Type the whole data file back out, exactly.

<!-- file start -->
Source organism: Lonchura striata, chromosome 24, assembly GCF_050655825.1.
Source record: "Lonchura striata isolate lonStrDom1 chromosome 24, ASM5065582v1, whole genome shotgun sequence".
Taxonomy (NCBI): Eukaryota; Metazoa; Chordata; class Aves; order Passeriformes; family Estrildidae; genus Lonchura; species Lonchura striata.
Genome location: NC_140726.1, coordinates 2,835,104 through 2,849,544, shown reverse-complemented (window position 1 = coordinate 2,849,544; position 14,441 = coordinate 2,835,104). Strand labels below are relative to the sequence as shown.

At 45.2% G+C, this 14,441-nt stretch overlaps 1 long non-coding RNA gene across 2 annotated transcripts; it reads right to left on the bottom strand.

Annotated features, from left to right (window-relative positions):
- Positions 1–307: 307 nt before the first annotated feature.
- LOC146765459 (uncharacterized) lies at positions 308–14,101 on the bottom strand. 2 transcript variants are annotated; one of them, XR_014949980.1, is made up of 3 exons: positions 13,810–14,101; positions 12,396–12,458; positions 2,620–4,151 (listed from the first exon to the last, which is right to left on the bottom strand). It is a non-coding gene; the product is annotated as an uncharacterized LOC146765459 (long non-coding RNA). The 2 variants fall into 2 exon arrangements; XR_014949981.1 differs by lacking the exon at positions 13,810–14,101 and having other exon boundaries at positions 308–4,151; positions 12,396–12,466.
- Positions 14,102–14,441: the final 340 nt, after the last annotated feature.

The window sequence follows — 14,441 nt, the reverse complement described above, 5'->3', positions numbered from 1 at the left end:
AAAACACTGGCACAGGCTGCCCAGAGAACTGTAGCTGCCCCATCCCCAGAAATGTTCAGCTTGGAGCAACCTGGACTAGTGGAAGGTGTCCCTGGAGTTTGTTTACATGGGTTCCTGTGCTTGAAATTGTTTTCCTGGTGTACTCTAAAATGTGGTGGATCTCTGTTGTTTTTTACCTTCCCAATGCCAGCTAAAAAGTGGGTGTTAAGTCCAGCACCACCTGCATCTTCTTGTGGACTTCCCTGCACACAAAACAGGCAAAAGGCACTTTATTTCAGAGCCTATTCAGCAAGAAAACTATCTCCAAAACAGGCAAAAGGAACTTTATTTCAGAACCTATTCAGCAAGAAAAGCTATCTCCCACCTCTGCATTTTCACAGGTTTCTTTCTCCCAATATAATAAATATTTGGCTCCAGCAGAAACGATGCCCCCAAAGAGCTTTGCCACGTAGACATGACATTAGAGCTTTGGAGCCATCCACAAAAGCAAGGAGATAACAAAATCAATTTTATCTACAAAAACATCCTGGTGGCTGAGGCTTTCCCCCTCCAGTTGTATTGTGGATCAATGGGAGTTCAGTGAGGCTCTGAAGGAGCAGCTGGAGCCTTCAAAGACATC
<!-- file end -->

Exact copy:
Source organism: Lonchura striata, chromosome 24, assembly GCF_050655825.1.
Source record: "Lonchura striata isolate lonStrDom1 chromosome 24, ASM5065582v1, whole genome shotgun sequence".
Taxonomy (NCBI): Eukaryota; Metazoa; Chordata; class Aves; order Passeriformes; family Estrildidae; genus Lonchura; species Lonchura striata.
Genome location: NC_140726.1, coordinates 2,835,104 through 2,849,544, shown reverse-complemented (window position 1 = coordinate 2,849,544; position 14,441 = coordinate 2,835,104). Strand labels below are relative to the sequence as shown.

At 45.2% G+C, this 14,441-nt stretch overlaps 1 long non-coding RNA gene across 2 annotated transcripts; it reads right to left on the bottom strand.

Annotated features, from left to right (window-relative positions):
- Positions 1–307: 307 nt before the first annotated feature.
- LOC146765459 (uncharacterized) lies at positions 308–14,101 on the bottom strand. 2 transcript variants are annotated; one of them, XR_014949980.1, is made up of 3 exons: positions 13,810–14,101; positions 12,396–12,458; positions 2,620–4,151 (listed from the first exon to the last, which is right to left on the bottom strand). It is a non-coding gene; the product is annotated as an uncharacterized LOC146765459 (long non-coding RNA). The 2 variants fall into 2 exon arrangements; XR_014949981.1 differs by lacking the exon at positions 13,810–14,101 and having other exon boundaries at positions 308–4,151; positions 12,396–12,466.
- Positions 14,102–14,441: the final 340 nt, after the last annotated feature.

The window sequence follows — 14,441 nt, the reverse complement described above, 5'->3', positions numbered from 1 at the left end:
AAAACACTGGCACAGGCTGCCCAGAGAACTGTAGCTGCCCCATCCCCAGAAATGTTCAGCTTGGAGCAACCTGGACTAGTGGAAGGTGTCCCTGGAGTTTGTTTACATGGGTTCCTGTGCTTGAAATTGTTTTCCTGGTGTACTCTAAAATGTGGTGGATCTCTGTTGTTTTTTACCTTCCCAATGCCAGCTAAAAAGTGGGTGTTAAGTCCAGCACCACCTGCATCTTCTTGTGGACTTCCCTGCACACAAAACAGGCAAAAGGCACTTTATTTCAGAGCCTATTCAGCAAGAAAACTATCTCCAAAACAGGCAAAAGGAACTTTATTTCAGAACCTATTCAGCAAGAAAAGCTATCTCCCACCTCTGCATTTTCACAGGTTTCTTTCTCCCAATATAATAAATATTTGGCTCCAGCAGAAACGATGCCCCCAAAGAGCTTTGCCACGTAGACATGACATTAGAGCTTTGGAGCCATCCACAAAAGCAAGGAGATAACAAAATCAATTTTATCTACAAAAACATCCTGGTGGCTGAGGCTTTCCCCCTCCAGTTGTATTGTGGATCAATGGGAGTTCAGTGAGGCTCTGAAGGAGCAGCTGGAGCCTTCAAAGACATC